Finance panel weakens reform bill on juvenile justice

April 03, 2003|By Tim Craig | Tim Craig,SUN STAFF

The Senate Finance Committee has gutted Gov. Robert L. Ehrlich Jr.'s proposal to reform the juvenile justice system, likely delaying a key component of the bill for at least a year.

The committee told the full Senate yesterday it stripped language from the bill that would have had the Maryland Department of Education - instead of a private vendor - oversee the curriculum at the Charles H. Hickey Jr. School.

The committee's action followed a decision by the Senate Budget and Taxation Committee this month to cut the $7.8 million the governor had earmarked for the changeover.

"There is just is no money for that provision," said Sen. Thomas M. Middleton, the finance committee chairman and a Charles County Democrat.

Ehrlich, who has made reform of the juvenile justice system a top priority, has held that a gradual takeover by the public education system would shift the focus toward rehabilitating delinquent youths instead of punishing them.

The Department of Juvenile Justice contracts private companies to oversee education at the state's nine juvenile justice facilities. The governor had wanted to begin changing that this year, starting with the Hickey School.

But the state's fiscal crunch has disrupted Ehrlich's plans.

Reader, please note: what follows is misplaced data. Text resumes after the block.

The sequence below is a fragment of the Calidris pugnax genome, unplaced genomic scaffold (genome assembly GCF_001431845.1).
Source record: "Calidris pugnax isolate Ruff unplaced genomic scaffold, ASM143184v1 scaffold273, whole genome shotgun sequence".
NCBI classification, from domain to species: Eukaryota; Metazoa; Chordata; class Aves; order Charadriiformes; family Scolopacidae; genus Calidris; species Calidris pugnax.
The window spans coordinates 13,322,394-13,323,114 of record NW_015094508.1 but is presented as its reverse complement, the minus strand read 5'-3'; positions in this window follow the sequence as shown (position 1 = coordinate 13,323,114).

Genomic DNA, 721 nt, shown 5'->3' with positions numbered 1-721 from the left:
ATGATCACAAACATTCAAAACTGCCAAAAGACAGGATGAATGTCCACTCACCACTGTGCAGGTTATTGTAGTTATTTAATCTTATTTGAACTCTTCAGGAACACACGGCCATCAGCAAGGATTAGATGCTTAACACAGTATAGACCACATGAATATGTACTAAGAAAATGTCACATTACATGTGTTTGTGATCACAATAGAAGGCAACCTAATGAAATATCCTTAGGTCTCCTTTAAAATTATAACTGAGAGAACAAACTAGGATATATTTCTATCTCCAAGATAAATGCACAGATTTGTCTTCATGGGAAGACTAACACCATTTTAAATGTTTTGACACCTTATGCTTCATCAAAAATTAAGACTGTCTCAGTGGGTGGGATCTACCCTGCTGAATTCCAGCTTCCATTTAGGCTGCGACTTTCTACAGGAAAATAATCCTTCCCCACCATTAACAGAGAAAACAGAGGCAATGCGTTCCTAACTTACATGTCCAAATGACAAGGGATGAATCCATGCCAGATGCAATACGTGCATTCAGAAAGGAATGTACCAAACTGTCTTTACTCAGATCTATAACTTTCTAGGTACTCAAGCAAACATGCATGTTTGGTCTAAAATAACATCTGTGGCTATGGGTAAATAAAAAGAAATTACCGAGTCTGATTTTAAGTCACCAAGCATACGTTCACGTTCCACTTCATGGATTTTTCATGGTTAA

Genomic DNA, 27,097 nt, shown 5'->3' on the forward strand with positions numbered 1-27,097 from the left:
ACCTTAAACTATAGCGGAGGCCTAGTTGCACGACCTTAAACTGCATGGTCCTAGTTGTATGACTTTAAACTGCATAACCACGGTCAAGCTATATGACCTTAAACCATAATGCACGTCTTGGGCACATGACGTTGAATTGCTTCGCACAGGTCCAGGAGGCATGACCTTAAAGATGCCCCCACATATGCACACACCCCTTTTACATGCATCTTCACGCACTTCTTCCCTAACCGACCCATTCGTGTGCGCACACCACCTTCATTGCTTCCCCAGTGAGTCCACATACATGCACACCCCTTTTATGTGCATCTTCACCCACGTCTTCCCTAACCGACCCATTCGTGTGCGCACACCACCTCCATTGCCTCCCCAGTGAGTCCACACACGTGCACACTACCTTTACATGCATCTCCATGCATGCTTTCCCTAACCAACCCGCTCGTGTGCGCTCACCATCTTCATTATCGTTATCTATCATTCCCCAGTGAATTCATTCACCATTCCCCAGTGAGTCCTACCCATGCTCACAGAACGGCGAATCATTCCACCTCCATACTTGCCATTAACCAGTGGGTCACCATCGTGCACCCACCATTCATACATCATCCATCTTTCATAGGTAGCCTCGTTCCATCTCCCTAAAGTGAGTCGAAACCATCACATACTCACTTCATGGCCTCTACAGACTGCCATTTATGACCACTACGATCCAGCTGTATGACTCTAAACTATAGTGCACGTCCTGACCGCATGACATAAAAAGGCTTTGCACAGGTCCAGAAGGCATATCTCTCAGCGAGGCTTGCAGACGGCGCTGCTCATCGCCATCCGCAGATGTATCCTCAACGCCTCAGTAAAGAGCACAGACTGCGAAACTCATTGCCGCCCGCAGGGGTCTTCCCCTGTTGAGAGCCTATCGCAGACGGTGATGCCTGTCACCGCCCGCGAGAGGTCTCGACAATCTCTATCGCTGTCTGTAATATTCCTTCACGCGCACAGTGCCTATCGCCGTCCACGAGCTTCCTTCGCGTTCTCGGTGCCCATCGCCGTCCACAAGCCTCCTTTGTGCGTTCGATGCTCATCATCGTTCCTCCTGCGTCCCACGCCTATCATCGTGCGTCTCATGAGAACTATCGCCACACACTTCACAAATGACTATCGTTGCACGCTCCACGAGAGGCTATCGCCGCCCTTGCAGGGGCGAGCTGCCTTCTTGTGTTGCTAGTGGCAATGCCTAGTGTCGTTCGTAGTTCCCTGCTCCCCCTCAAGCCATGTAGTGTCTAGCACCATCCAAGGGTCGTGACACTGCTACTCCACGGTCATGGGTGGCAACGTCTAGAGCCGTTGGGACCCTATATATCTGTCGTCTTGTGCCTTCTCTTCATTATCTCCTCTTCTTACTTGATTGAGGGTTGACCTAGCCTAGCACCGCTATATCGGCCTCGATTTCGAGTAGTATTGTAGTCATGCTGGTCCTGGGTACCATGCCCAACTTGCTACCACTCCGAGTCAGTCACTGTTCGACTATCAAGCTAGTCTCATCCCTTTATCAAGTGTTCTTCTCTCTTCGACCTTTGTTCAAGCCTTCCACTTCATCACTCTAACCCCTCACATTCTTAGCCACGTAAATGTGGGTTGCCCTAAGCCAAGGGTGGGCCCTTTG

This month, the House of Delegates cut by half the governor's budget request for the takeover, although it still approved the plan. The Senate then went further and eliminated the money.

State Schools Superintendent Nancy S. Grasmick had embraced Ehrlich's plan but needed money to implement it.

Without the money, Middleton said, the proposed takeover cannot move forward, because it could mean other education programs would have to be cut to pay for the changes at the Hickey School. But Del. Carmen Amedori, a Carroll County Republican who helped Ehrlich formulate his juvenile-justice plan, hopes the House and Senate will work out a compromise before the session ends Monday.

Amedori said the most likely compromise will be a decision to delay the takeover until next year. But Ehrlich spokesman Henry Fawell said the administration is holding out hope the takeover can occur this year.

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